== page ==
American B-24 Liberators out of North Africa lit up the Italian harbor of Naples with 100,000 pounds of explosives yesterday.
After struggling for months to gain ground on the Axis powers in Northern Africa, the Allies recently began to push Nazi General Erwin Rommel’s forces back toward the Mediterranean. The advances have progressed far enough to allow the Allies’ to begin to shift the focus from North Africa to Italy, with the British R.A.F. pummeling the industrial areas of northwestern Italy, and leaving the southwest harbor of Naples to the Americans.
Dozens of warships dotted the surface near the Angionio Mole, which sits near the entrance to the harbor, as the bombers’ engines began to roar over the harbor, eager to drop their payload. Heavy, but inaccurate anti-aircraft fire began to rise up from the ground beneath as the bomb bays opened beneath the Liberators.
One by one each bomb left the undercarriage of the aircrafts, with one striking a direct hit on an Italian cruiser, sending it to the seafloor of the harbor, according to the official Army statement. Two other bombs each found a battleship and another cruiser leaving them badly damaged with white and black plumes of smoke rising from their decks.
According to the official statement from the U.S. Army, “numerous hits were observed among ships moored at Porta Dimassa quay and other hits on the Angionio mole caused fires and great clouds of smoke. A large ship moored at the northeast side of the mole received a direct hit.”
That large ship is believed to be the Italian cruiser that suffered a direct hit.
Coming in just over the tops of the mountains surrounding the city with Mount Vesuvius as a backdrop, the American Liberators successfully avoided detection and thus left the Italian ammunition and supply dumps and railways scattered throughout the harbor, along with the dozens of other ships that were damaged during the bombing run by the B-24s.
The first major raid by American forces on the mainland of Italy left behind damage that may help kick-start the Allied advances through Italy. In addition to damage to the harbor, the railways that aid in the movement of Axis war materials were hit as well, cutting off part of the Nazi chain of supply.
Nights before the American raid, the British showered the cities in northwestern Italy with ordinance from above that left them in ruins. The raid is said to have crippled around three-tenths of the Italian war industries, according to a high official of the British Air Ministry. The official also stated that there were only about ten cities, all in northern Italy, where manufacturing and other key military targets are located.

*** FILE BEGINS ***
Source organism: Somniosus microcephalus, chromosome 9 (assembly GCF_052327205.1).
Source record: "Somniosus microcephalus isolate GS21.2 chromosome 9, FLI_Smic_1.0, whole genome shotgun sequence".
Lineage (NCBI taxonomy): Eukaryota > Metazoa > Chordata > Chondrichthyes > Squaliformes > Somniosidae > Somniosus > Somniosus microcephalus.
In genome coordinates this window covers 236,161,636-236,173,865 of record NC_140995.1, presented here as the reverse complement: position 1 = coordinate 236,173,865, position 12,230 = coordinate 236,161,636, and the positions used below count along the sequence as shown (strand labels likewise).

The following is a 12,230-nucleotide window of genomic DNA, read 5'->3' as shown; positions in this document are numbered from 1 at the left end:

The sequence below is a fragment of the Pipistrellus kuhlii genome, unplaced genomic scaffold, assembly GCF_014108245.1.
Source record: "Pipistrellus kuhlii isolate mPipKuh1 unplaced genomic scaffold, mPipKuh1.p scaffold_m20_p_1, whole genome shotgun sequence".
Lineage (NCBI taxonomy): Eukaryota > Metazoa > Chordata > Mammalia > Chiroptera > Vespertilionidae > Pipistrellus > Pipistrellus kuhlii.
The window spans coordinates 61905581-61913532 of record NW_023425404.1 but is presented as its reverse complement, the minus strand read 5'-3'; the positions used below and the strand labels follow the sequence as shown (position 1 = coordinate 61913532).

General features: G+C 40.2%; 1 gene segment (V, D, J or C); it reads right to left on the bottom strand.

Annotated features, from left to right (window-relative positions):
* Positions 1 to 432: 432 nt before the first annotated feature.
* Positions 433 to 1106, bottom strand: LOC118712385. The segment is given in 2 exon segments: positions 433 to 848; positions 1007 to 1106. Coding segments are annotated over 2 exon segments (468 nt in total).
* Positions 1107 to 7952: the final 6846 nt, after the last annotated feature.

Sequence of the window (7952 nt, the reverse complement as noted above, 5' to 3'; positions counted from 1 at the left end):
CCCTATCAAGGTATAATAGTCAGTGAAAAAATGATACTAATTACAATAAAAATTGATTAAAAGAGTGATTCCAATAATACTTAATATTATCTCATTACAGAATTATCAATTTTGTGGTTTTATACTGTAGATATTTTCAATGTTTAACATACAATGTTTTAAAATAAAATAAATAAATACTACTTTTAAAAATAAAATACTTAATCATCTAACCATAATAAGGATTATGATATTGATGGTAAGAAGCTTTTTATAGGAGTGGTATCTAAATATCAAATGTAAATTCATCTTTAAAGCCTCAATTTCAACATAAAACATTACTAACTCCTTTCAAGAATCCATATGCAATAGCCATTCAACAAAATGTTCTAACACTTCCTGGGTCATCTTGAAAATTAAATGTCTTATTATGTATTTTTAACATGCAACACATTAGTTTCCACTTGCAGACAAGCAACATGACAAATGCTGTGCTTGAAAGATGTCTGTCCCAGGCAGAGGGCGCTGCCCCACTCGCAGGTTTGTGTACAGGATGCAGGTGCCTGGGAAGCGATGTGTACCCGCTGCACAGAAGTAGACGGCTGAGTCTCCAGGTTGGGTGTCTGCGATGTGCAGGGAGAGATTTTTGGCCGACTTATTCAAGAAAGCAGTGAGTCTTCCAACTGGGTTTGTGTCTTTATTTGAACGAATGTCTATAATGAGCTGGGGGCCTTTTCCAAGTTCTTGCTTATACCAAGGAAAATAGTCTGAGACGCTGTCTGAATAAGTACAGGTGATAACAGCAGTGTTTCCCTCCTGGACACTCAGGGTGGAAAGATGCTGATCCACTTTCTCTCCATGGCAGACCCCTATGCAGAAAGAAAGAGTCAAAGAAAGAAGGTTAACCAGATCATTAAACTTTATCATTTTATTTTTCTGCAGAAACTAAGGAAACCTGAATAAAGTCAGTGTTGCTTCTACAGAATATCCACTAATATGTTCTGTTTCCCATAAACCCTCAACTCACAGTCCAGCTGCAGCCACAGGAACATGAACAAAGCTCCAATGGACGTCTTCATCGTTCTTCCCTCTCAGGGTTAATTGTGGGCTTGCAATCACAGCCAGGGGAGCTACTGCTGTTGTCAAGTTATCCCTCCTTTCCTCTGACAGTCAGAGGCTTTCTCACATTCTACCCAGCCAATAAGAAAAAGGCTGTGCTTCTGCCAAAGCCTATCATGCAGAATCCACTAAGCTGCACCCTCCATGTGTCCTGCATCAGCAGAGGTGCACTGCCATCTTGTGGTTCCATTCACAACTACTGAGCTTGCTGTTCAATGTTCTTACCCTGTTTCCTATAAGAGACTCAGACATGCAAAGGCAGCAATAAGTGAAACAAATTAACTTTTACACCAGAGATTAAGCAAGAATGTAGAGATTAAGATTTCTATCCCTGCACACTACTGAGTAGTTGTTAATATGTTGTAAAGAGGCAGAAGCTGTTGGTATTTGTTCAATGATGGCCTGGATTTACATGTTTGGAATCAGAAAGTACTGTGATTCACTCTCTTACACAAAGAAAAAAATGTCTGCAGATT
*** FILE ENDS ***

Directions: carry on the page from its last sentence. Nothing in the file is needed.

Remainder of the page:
While the Brits are focused on the north, the largely untested American Army Air Force delivered its first significant blow to the Axis with the targeting of the major Italian harbor.
The American raid on the city can be counted as a success for multiple reasons. Not only did it cripple a key Italian harbor, the nearest point of relief to Rommel’s army in North Africa, it also serves as a confidence boost for the men taking to the skies over Africa and Europe. Every one of the U.S. planes that took off from their base in the Middle East returned safely, and not a single one of the Italian aircraft that made it off the ground in an attempt to greet the Americans succeed in reaching the bombers.
With the British advancing from the north, and the American Army Air Force pummeling the southern coast, the Allies are inching closer to having the ability to launch an invasion of Italy.
“DAY RAID SINKS CRUISER AT NAPLES: HITS ON 2 OTHER WARSHIPS SYRACUSE SEAPLANE BASE BOMBED.” The Observer. Dec. 6 1942. Pg. 1.
Gorrell, Henry T. “Yanks Dumped 100,000 Pounds of Bombs on City.” The Washington Post. Dec. 7, 1942. Pg. 2.
MacDonald, James. “BIG R.A.F. DAMAGE IN ITALY ESTIMATED.” The New York Times. Dec. 3, 1942. Pg. 5.
“NAPLES RAID: ITALIAN NAVAL LOSSES.” The Manchester Guardian. Dec. 7, 1942. Pg. 5.
Parr, Grant. “U.S. Bombers Blast Naples, Sink Cruiser, Hit a Battleship.” The New York Times. Dec. 6 1942. Pg. 1.